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  1. #1
    Barefoot on the Moon! silver trophy Force Flow's Avatar
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    Optimize a MySQL Query

    I was working on MySQL query that I finally got working, but although it returns the correct results, it seems fairly inefficient. I was wondering if there might be a better way to do this.

    Here is the sample query:

    Code:
    SELECT DISTINCT `contact`.*
    FROM `contact`
    JOIN `contactSessions` ON `contactSessions`.`CUID`=`contact`.`CUID`
    WHERE `contactSessions`.`SID`=51
    
    UNION
    
    SELECT `contact`.*
    FROM `contact`
    WHERE
    `contact`.`CUID` IN
    (
        SELECT DISTINCT `contactRelationship`.`superiorUID`
        FROM `contactRelationship`
        LEFT JOIN `contact` ON `contactRelationship`.`subordinateUID`=`contact`.`CUID`
        WHERE `contactRelationship`.`subordinateUID` IN 
            (
                SELECT DISTINCT `contact`.`CUID`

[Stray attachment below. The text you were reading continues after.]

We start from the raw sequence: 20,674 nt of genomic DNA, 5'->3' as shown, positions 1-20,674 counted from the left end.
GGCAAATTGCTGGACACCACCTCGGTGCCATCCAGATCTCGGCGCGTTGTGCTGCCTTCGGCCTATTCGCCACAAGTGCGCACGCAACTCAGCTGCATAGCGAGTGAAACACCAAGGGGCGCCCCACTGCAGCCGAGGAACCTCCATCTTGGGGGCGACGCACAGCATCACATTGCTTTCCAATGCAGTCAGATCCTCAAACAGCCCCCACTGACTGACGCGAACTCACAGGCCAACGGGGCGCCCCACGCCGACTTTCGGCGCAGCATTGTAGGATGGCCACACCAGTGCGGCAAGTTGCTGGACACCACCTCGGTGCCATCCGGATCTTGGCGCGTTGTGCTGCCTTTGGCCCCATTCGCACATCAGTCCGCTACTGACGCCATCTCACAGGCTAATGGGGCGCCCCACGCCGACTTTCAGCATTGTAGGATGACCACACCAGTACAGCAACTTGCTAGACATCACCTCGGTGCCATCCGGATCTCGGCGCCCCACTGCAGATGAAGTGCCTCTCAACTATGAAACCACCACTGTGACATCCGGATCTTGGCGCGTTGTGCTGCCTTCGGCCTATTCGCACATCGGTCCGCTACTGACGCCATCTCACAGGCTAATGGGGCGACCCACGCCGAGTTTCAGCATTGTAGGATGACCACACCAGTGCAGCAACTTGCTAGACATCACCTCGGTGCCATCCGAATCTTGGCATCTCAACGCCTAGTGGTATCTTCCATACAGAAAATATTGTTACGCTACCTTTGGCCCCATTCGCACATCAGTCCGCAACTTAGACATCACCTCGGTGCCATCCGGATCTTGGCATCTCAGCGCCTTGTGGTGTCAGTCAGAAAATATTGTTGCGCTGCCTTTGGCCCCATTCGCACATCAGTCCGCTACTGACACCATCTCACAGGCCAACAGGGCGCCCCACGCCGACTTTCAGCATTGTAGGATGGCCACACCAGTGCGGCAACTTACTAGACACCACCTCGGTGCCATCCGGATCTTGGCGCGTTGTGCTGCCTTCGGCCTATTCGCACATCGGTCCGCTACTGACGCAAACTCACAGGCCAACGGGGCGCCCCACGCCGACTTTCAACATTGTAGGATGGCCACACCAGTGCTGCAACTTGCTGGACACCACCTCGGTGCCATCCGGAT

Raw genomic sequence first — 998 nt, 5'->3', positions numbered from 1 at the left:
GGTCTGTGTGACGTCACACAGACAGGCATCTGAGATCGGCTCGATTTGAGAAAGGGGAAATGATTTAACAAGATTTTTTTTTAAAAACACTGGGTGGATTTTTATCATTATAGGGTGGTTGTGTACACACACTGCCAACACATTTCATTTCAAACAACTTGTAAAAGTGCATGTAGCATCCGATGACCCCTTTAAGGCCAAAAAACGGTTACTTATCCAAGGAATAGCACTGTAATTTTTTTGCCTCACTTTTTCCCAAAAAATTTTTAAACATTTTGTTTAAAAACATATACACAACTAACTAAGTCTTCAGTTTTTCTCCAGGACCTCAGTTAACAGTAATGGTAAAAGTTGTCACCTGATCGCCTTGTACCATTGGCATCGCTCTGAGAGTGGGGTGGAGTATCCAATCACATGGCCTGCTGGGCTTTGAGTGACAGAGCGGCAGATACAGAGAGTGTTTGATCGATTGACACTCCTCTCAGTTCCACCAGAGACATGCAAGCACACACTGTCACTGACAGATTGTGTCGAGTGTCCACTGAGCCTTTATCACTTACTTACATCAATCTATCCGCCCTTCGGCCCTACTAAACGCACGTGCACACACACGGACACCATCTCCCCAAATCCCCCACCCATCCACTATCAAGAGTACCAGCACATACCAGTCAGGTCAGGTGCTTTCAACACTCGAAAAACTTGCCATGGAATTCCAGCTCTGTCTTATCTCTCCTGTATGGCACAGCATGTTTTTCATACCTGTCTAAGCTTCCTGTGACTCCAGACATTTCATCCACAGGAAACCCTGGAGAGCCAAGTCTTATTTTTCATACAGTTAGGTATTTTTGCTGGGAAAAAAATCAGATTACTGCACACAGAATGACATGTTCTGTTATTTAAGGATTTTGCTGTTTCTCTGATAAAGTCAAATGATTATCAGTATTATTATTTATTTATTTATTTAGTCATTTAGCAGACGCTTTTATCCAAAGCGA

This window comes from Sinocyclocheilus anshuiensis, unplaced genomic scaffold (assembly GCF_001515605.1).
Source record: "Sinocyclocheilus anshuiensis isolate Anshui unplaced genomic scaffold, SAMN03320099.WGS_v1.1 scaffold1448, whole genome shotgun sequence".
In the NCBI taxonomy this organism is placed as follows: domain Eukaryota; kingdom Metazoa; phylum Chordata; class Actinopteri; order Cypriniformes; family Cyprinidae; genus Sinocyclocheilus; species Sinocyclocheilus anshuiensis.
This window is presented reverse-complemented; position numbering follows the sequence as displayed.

FROM `contact`
                JOIN `contactSessions` ON `contactSessions`.`CUID`=`contact`.`CUID`
                WHERE `contactSessions`.`SID`=51
            )
    )
    The two `contactSessions`.`SID` WHERE clauses will always be identical. The SID number is the variable value of the whole query.

    Basically, what I'm trying to do is select any contacts with a specific SID. Then, also select any parents/superiors when children/subordinates are found with a specific SID. There wouldn't necessarily be a record for the specific SID and the CUID in the `contactSessions` table for the parent/superior.

    So, here's a longer explanation of the query:

    What the first part of the query does is select all the `contact` records for any contacts that appear in the `contactSessions` table with a specific SID.

    The second part (after the UNION) selects all the `contact` CUIDs for any CUIDs that appear in the `contactSessions` table with a specific SID. Then, when the CUID appears as a child (subordinateUID) in `contactRelationship` table, the parent's CUIDs (superiorUIDs) are returned. Then, the results from the `contact` table are returned when the superiorUID matches the CUID.


    Below are the CREATE statements for the tables and sample data.

    Code:
    -- -----------------------------------------------------
    -- Table `Contact`
    -- -----------------------------------------------------
    CREATE TABLE IF NOT EXISTS `Contact` (
      `CUID` BIGINT UNSIGNED NOT NULL AUTO_INCREMENT,